The total number of civilian deaths is very hard to determine, unlike military deaths, which were better documented. Because of the war, many people suffered from disease and malnutrition because of food shortages brought about by a disruption in trade. Millions of men were also mobilized for the war, taking their labor away from farms, which cut down food production. In the Ottoman Empire there were also the genocides that killed thousands of people. The Spanish flu also killed a lot of people, but historians often left these figures out of accounts accounts.

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Finally, there are even more indirect deaths caused by the wars that are not accounted in such reports. The Armenian Genocide, which left 1.5 million dead in the final years of the Ottoman Empire, was precipitated by the Ottoman political leadership believing that the Armenian people would side with Russia in World War One, leading to the empire’s ruin. To secure their borders, they put Armenian men in work camps, which became extermination centers, and forced marched the elderly, women, and children to Northern Syria, which became a death march.

Remembrance Day

Remembrance Day, often referred to as Poppy Day commemorates the sacrifice made by servicemen in times of war.

In the United Kingdom the day was first commemorated in 1919, when it was known as Armistice Day, with two minutes silence at 11am on 11th November. The day marked the anniversary of the signing of the Armistice that brought World War One to an end in 1918. Its name was changed to Remembrance Day after World War Two. The day is also observed by other commonwealth countries.

In the United Kingdom two minutes silence is observed each year on the 11th November. On the second Sunday in November, Remembrance Sunday, special services are held and poppy wreaths laid at the Cenotaph in London and at war memorials in towns all over the country.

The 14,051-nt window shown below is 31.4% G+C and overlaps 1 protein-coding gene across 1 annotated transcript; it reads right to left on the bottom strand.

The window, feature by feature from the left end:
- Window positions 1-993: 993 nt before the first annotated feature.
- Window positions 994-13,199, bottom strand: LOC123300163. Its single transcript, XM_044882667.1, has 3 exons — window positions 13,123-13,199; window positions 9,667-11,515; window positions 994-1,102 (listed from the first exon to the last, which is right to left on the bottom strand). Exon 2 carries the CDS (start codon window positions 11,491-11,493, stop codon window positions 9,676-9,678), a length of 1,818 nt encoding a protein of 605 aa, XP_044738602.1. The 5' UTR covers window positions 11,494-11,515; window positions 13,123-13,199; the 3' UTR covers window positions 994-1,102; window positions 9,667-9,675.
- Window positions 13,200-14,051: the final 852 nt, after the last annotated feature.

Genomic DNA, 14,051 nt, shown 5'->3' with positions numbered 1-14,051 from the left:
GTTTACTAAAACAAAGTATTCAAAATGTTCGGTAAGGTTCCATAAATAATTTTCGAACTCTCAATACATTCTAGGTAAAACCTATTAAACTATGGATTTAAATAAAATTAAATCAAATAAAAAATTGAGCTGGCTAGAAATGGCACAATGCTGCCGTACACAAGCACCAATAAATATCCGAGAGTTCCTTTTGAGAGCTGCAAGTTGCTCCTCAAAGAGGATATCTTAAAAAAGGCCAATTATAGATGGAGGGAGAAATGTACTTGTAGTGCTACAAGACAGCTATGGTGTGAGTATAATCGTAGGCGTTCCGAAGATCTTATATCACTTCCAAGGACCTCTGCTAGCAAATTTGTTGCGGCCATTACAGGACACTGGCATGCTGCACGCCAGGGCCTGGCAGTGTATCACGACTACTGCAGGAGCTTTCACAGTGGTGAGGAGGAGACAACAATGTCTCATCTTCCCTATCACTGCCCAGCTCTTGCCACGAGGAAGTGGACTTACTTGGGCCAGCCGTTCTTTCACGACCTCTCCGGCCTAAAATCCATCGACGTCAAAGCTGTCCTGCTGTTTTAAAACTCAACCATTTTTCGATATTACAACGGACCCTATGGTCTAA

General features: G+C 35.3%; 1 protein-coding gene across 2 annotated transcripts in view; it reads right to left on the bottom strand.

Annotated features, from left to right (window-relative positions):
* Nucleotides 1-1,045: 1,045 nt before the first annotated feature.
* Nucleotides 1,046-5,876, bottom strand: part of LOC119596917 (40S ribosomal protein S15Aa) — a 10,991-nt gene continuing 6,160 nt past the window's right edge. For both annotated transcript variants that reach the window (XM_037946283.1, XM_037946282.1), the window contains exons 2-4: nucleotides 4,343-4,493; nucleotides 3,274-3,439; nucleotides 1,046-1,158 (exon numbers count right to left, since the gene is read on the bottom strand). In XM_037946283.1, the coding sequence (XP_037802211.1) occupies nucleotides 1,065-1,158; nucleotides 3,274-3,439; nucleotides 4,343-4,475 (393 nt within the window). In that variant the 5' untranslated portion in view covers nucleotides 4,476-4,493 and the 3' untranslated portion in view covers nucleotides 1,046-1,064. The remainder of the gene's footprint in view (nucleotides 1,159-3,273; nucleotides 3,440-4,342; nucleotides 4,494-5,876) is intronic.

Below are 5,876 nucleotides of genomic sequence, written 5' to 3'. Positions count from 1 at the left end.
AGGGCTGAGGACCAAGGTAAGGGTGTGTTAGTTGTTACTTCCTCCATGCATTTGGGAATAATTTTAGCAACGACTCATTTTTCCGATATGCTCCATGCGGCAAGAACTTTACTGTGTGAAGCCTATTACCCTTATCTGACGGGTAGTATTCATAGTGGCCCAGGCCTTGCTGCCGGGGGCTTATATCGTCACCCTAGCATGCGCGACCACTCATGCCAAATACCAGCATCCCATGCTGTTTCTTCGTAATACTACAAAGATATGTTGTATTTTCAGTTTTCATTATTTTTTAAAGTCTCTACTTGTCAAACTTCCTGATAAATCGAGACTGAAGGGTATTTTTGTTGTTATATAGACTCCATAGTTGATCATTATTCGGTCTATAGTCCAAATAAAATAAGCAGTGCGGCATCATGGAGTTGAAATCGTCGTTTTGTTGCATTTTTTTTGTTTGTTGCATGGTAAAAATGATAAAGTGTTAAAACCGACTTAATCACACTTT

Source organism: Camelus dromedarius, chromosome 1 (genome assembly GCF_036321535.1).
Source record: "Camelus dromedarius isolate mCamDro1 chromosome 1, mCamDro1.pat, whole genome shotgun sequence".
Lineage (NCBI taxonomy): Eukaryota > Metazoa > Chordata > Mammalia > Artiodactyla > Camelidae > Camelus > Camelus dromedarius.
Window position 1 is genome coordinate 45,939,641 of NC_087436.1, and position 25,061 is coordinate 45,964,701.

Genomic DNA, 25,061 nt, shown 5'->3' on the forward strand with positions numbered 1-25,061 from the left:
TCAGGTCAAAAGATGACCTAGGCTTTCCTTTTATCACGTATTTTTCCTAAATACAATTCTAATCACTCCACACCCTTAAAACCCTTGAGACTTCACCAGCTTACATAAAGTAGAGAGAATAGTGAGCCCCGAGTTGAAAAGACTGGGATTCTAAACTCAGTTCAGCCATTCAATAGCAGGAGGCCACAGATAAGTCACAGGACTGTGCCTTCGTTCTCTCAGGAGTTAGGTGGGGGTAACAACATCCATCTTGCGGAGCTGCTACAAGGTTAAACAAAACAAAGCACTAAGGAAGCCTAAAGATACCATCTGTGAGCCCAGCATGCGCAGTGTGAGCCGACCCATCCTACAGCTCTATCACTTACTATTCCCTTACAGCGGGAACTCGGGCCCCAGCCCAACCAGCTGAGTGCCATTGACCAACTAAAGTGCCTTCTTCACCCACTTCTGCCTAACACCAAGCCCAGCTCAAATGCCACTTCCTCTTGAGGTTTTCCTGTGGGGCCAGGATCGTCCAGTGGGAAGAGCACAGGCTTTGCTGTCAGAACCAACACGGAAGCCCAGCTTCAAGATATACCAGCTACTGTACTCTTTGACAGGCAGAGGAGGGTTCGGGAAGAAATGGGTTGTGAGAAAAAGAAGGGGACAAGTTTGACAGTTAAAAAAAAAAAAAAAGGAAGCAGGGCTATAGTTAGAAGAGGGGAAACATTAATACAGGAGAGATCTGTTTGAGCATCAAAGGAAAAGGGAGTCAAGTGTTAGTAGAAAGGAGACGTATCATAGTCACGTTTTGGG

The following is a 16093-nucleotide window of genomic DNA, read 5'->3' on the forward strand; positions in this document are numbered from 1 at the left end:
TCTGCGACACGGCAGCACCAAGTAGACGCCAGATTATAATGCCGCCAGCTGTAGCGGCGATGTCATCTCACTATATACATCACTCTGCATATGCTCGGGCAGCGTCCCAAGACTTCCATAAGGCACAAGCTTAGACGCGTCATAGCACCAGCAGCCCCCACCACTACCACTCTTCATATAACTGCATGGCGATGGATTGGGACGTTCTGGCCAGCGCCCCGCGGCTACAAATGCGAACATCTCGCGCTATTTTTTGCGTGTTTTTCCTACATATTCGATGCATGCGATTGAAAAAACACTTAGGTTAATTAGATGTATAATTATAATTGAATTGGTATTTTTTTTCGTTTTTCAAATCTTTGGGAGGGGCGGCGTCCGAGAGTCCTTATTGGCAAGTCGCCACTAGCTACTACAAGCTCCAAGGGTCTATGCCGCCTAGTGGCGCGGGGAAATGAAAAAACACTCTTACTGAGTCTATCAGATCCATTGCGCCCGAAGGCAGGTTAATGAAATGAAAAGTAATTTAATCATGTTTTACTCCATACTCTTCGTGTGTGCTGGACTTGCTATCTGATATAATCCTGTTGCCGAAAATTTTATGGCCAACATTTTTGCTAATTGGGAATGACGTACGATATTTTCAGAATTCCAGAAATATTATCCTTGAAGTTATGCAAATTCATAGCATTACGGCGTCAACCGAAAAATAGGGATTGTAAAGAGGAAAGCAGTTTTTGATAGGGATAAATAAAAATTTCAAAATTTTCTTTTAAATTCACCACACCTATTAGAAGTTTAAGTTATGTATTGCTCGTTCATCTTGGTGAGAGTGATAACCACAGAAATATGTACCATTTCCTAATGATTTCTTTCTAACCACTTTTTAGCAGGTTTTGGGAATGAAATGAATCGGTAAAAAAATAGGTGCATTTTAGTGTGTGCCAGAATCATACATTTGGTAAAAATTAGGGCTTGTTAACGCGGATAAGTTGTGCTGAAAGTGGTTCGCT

The poppy is used to symbolise to symbolise remembrance and in the United Kingdom the Royal British Legion sell poppies in the weeks prior to 11th November to raise money for servicemen and their families.

During World War One some of the most intense fighting took place in Flanders (west Belgium). Buildings, roads, fields, bushes and trees were destroyed. However, despite the devastation, poppies flowered each spring. Poppy seeds that had been buried for years were brought to the surface by the churned up mud and germinated.

John McCrae a Canadian fighting in the trenches in Flanders wrote a poem called ‘In Flanders Fields’. The poem was published and the poppy was adopted as a symbol for those who had lost their lives in battle.

In Flanders Fields by John McCrae May 1915

In Flanders fields the poppies blow
Between the crosses, row on row,
That mark our place; and in the sky
The larks, still bravely singing, fly
Scarce heard amid the guns below.

We are the Dead. Short days ago
We lived, felt dawn, saw sunset glow,
Loved and were loved, and now we lie
In Flanders fields.

Take up our quarrel with the foe:
To you from failing hands we throw
The torch; be yours to hold it high.
If ye break faith with us who die
We shall not sleep,
though poppies grow
In Flanders fields.

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This article is part of our extensive collection of articles on the Great War. Click here to see our comprehensive article on World War 1. 

 

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"Effects of World War 1" History on the Net
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July 14, 2020 <https://www.historyonthenet.com/effects-of-world-war-1>